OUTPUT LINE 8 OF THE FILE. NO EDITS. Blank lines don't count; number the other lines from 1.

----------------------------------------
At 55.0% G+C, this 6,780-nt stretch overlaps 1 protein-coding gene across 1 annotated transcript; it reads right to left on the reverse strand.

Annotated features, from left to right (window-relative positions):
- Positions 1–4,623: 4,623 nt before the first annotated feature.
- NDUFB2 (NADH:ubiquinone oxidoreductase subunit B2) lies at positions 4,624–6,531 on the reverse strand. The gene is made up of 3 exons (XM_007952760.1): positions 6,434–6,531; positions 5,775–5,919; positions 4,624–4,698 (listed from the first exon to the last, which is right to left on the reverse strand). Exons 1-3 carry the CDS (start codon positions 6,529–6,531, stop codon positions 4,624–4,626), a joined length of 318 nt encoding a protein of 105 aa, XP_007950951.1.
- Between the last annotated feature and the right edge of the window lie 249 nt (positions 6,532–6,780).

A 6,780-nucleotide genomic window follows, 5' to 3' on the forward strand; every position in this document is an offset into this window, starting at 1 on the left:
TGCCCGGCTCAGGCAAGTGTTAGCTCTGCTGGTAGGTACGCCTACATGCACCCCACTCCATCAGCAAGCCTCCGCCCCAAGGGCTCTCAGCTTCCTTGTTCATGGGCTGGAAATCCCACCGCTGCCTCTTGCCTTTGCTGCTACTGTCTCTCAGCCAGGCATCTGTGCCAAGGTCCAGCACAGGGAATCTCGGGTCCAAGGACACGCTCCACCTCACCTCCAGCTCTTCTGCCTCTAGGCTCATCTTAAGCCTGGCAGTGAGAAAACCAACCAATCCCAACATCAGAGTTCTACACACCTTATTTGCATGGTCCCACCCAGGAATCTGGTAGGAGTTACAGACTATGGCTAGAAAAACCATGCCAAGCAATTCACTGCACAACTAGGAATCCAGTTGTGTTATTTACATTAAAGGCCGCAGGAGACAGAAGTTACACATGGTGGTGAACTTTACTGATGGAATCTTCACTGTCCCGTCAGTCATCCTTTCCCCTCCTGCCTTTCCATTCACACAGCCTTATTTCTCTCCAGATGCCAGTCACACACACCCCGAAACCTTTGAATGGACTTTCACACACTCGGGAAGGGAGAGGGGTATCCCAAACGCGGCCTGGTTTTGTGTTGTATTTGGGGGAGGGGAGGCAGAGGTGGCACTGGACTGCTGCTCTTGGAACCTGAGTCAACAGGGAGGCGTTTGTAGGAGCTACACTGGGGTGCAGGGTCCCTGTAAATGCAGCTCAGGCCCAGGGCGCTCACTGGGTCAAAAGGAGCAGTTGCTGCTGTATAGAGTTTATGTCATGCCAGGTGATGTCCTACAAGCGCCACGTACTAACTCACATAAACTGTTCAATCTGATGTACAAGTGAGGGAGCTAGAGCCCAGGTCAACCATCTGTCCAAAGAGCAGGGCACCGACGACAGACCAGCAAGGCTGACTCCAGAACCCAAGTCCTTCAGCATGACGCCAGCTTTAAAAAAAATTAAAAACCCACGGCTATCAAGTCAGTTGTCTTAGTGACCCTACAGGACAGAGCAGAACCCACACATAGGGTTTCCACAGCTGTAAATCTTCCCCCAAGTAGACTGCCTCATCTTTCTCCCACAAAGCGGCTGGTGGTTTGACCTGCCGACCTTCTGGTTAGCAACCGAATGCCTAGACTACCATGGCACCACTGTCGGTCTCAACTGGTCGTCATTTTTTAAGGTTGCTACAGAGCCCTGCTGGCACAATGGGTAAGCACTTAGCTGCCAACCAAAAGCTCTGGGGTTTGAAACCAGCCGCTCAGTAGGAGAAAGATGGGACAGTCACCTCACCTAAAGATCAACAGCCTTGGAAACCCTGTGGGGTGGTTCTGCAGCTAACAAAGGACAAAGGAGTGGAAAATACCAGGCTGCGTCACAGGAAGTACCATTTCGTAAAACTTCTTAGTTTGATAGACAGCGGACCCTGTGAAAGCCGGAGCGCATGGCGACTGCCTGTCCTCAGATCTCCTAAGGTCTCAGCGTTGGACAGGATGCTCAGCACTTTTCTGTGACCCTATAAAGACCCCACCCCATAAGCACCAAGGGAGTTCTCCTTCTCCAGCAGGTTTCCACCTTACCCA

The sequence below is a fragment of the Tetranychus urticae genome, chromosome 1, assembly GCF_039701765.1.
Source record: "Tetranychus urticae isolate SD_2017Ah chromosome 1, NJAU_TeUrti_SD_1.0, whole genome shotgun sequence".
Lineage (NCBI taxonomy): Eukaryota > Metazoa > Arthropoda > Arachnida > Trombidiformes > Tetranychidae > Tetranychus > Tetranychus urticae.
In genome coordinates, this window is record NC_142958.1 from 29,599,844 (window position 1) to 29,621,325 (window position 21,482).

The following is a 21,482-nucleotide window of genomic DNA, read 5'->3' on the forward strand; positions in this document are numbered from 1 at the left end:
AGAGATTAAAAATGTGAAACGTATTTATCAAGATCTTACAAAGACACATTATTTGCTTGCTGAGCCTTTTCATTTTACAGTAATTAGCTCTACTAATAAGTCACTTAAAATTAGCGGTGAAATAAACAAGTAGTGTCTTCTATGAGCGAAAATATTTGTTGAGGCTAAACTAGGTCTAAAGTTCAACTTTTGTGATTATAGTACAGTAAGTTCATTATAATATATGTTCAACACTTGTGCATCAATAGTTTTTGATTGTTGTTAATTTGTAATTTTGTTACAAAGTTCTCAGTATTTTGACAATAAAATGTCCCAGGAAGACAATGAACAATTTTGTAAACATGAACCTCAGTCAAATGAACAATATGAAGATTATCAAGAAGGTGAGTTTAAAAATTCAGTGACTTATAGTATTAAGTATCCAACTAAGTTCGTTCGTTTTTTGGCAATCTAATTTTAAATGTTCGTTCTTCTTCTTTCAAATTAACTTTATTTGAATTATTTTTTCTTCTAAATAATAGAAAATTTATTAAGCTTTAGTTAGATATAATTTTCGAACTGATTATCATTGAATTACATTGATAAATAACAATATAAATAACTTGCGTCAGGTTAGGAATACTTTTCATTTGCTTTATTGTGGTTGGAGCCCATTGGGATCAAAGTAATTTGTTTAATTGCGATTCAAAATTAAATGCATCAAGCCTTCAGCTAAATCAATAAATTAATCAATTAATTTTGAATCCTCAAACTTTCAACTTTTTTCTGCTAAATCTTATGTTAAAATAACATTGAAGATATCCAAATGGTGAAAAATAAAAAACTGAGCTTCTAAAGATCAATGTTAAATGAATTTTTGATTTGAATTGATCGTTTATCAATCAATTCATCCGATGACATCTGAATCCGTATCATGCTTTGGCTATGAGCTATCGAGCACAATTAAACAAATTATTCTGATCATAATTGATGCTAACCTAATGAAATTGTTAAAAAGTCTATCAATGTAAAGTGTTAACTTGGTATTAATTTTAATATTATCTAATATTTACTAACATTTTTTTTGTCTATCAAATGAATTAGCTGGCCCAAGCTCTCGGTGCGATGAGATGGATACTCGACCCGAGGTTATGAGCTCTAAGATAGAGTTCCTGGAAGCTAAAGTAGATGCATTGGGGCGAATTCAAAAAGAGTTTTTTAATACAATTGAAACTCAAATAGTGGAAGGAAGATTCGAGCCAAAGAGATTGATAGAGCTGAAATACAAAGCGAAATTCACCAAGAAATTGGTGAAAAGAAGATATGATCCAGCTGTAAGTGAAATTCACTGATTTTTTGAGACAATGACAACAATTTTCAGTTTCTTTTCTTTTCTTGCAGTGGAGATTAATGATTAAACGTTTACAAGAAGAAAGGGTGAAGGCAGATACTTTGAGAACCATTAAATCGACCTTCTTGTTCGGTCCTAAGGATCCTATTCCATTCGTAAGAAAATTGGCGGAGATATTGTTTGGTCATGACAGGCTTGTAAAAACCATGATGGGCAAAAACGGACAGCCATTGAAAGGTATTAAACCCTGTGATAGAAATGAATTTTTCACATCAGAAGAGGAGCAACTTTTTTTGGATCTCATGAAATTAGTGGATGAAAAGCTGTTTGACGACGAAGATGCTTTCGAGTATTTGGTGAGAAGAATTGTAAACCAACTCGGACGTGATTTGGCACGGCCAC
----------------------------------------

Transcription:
The sequence below is a fragment of the Tetranychus urticae genome, chromosome 1, assembly GCF_039701765.1.